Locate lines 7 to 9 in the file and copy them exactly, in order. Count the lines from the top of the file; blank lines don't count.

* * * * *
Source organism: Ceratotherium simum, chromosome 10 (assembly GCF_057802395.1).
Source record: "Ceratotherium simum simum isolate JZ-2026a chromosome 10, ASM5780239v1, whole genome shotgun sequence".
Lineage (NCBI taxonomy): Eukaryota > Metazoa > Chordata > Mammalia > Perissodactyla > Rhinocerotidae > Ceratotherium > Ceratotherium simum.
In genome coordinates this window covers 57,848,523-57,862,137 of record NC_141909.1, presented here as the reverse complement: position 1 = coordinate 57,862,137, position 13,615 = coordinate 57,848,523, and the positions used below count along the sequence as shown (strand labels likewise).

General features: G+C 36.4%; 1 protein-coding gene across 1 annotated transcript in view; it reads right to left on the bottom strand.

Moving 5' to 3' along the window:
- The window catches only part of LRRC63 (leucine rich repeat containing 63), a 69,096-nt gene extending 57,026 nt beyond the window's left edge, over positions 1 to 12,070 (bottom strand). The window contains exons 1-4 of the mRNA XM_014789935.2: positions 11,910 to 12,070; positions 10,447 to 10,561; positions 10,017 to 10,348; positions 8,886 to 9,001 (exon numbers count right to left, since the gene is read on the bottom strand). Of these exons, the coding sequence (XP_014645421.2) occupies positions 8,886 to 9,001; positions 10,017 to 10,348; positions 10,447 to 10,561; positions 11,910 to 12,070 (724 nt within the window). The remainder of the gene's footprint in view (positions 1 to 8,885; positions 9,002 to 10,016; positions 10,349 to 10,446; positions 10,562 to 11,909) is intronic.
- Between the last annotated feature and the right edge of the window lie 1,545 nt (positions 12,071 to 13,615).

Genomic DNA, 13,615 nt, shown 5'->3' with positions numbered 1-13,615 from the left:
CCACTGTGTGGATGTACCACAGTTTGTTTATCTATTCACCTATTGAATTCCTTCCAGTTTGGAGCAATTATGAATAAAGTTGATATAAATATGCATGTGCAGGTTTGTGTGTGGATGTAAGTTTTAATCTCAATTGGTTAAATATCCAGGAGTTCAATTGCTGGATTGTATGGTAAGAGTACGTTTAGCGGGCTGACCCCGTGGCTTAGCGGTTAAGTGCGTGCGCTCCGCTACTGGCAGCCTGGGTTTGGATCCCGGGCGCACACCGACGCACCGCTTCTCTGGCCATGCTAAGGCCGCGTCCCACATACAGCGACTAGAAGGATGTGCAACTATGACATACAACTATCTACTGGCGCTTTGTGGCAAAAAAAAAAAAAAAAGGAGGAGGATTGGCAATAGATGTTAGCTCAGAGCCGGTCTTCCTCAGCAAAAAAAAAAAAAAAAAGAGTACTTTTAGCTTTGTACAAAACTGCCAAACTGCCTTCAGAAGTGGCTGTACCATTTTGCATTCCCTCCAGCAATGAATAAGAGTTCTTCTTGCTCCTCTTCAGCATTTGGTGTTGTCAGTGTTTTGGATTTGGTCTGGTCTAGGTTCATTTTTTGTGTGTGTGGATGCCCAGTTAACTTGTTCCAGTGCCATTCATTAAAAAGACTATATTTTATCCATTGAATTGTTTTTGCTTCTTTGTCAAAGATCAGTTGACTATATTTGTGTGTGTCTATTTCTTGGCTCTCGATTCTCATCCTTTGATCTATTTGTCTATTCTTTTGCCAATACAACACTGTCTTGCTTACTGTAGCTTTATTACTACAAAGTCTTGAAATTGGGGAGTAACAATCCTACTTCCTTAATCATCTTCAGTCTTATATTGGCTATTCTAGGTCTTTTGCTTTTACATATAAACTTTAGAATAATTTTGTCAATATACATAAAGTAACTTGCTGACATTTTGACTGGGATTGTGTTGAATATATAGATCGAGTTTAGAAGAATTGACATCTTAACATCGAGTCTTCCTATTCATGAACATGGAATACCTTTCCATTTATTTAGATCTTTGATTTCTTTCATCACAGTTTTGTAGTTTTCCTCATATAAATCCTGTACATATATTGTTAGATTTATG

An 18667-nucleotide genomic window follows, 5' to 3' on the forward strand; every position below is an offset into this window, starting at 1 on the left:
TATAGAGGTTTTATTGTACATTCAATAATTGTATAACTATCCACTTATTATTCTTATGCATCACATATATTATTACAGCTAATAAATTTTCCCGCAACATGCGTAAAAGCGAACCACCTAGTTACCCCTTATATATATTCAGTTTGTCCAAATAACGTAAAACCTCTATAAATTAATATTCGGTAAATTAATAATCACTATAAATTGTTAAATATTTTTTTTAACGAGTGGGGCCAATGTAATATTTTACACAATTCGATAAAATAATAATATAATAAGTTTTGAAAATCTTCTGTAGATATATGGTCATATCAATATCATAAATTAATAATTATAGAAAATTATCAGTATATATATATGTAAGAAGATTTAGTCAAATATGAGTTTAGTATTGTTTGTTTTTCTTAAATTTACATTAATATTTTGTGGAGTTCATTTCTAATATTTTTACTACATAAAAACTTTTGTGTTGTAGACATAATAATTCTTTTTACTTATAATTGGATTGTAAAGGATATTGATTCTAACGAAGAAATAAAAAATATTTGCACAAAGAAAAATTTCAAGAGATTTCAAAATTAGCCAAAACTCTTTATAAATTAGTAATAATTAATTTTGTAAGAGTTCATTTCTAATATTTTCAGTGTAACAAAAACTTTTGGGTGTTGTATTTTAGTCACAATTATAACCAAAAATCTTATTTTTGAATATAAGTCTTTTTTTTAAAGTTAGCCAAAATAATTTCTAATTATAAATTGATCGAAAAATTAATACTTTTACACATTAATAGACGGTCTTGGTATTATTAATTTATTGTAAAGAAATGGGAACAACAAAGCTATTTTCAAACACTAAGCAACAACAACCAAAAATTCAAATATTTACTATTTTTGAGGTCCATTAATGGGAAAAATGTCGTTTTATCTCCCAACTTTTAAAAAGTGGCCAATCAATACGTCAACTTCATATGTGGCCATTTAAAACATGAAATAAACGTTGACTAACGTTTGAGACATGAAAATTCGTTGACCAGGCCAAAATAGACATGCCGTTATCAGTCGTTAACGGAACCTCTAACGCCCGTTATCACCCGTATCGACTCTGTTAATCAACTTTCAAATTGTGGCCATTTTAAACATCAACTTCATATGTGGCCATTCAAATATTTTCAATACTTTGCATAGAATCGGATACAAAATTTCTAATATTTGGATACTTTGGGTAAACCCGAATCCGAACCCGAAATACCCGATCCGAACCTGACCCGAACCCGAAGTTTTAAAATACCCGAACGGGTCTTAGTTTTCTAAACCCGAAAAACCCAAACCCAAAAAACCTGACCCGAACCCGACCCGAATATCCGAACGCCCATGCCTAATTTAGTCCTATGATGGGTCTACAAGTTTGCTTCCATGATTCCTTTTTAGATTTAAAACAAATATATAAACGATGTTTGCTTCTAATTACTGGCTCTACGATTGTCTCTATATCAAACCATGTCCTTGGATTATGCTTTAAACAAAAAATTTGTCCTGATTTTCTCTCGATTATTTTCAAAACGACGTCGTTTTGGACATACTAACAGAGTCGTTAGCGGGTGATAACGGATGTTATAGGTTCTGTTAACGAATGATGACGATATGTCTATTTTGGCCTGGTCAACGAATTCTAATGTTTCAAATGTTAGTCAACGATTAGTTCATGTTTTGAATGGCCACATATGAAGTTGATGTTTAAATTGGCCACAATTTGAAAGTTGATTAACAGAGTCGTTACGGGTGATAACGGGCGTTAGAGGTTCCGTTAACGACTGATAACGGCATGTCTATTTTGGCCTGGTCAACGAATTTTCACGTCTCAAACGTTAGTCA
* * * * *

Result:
- The window catches only part of LRRC63 (leucine rich repeat containing 63), a 69,096-nt gene extending 57,026 nt beyond the window's left edge, over positions 1 to 12,070 (bottom strand). The window contains exons 1-4 of the mRNA XM_014789935.2: positions 11,910 to 12,070; positions 10,447 to 10,561; positions 10,017 to 10,348; positions 8,886 to 9,001 (exon numbers count right to left, since the gene is read on the bottom strand). Of these exons, the coding sequence (XP_014645421.2) occupies positions 8,886 to 9,001; positions 10,017 to 10,348; positions 10,447 to 10,561; positions 11,910 to 12,070 (724 nt within the window). The remainder of the gene's footprint in view (positions 1 to 8,885; positions 9,002 to 10,016; positions 10,349 to 10,446; positions 10,562 to 11,909) is intronic.
- Between the last annotated feature and the right edge of the window lie 1,545 nt (positions 12,071 to 13,615).

Genomic DNA, 13,615 nt, shown 5'->3' with positions numbered 1-13,615 from the left: